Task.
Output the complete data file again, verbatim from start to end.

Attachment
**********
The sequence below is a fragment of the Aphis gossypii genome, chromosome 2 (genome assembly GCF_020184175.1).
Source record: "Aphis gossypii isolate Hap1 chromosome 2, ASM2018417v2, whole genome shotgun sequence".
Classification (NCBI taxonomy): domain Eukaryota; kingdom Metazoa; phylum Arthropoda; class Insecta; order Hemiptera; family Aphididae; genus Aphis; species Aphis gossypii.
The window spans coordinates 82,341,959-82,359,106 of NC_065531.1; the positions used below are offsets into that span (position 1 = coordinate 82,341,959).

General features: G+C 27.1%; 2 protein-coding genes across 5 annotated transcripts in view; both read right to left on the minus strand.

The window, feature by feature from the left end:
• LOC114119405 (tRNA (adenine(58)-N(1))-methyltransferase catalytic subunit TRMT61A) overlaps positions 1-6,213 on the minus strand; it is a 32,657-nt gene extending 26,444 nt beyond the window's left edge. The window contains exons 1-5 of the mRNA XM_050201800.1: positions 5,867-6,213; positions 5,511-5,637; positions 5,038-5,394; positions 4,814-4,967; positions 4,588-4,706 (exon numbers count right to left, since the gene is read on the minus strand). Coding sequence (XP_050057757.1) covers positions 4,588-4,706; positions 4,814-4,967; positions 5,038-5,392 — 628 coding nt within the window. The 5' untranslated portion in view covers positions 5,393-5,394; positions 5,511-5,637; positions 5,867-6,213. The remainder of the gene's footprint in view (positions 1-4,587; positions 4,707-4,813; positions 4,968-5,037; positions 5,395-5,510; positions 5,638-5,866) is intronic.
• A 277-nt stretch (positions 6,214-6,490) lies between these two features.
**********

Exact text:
The sequence below is a fragment of the Aphis gossypii genome, chromosome 2 (genome assembly GCF_020184175.1).
Source record: "Aphis gossypii isolate Hap1 chromosome 2, ASM2018417v2, whole genome shotgun sequence".
Classification (NCBI taxonomy): domain Eukaryota; kingdom Metazoa; phylum Arthropoda; class Insecta; order Hemiptera; family Aphididae; genus Aphis; species Aphis gossypii.
The window spans coordinates 82,341,959-82,359,106 of NC_065531.1; the positions used below are offsets into that span (position 1 = coordinate 82,341,959).

General features: G+C 27.1%; 2 protein-coding genes across 5 annotated transcripts in view; both read right to left on the minus strand.

The window, feature by feature from the left end:
• LOC114119405 (tRNA (adenine(58)-N(1))-methyltransferase catalytic subunit TRMT61A) overlaps positions 1-6,213 on the minus strand; it is a 32,657-nt gene extending 26,444 nt beyond the window's left edge. The window contains exons 1-5 of the mRNA XM_050201800.1: positions 5,867-6,213; positions 5,511-5,637; positions 5,038-5,394; positions 4,814-4,967; positions 4,588-4,706 (exon numbers count right to left, since the gene is read on the minus strand). Coding sequence (XP_050057757.1) covers positions 4,588-4,706; positions 4,814-4,967; positions 5,038-5,392 — 628 coding nt within the window. The 5' untranslated portion in view covers positions 5,393-5,394; positions 5,511-5,637; positions 5,867-6,213. The remainder of the gene's footprint in view (positions 1-4,587; positions 4,707-4,813; positions 4,968-5,037; positions 5,395-5,510; positions 5,638-5,866) is intronic.
• A 277-nt stretch (positions 6,214-6,490) lies between these two features.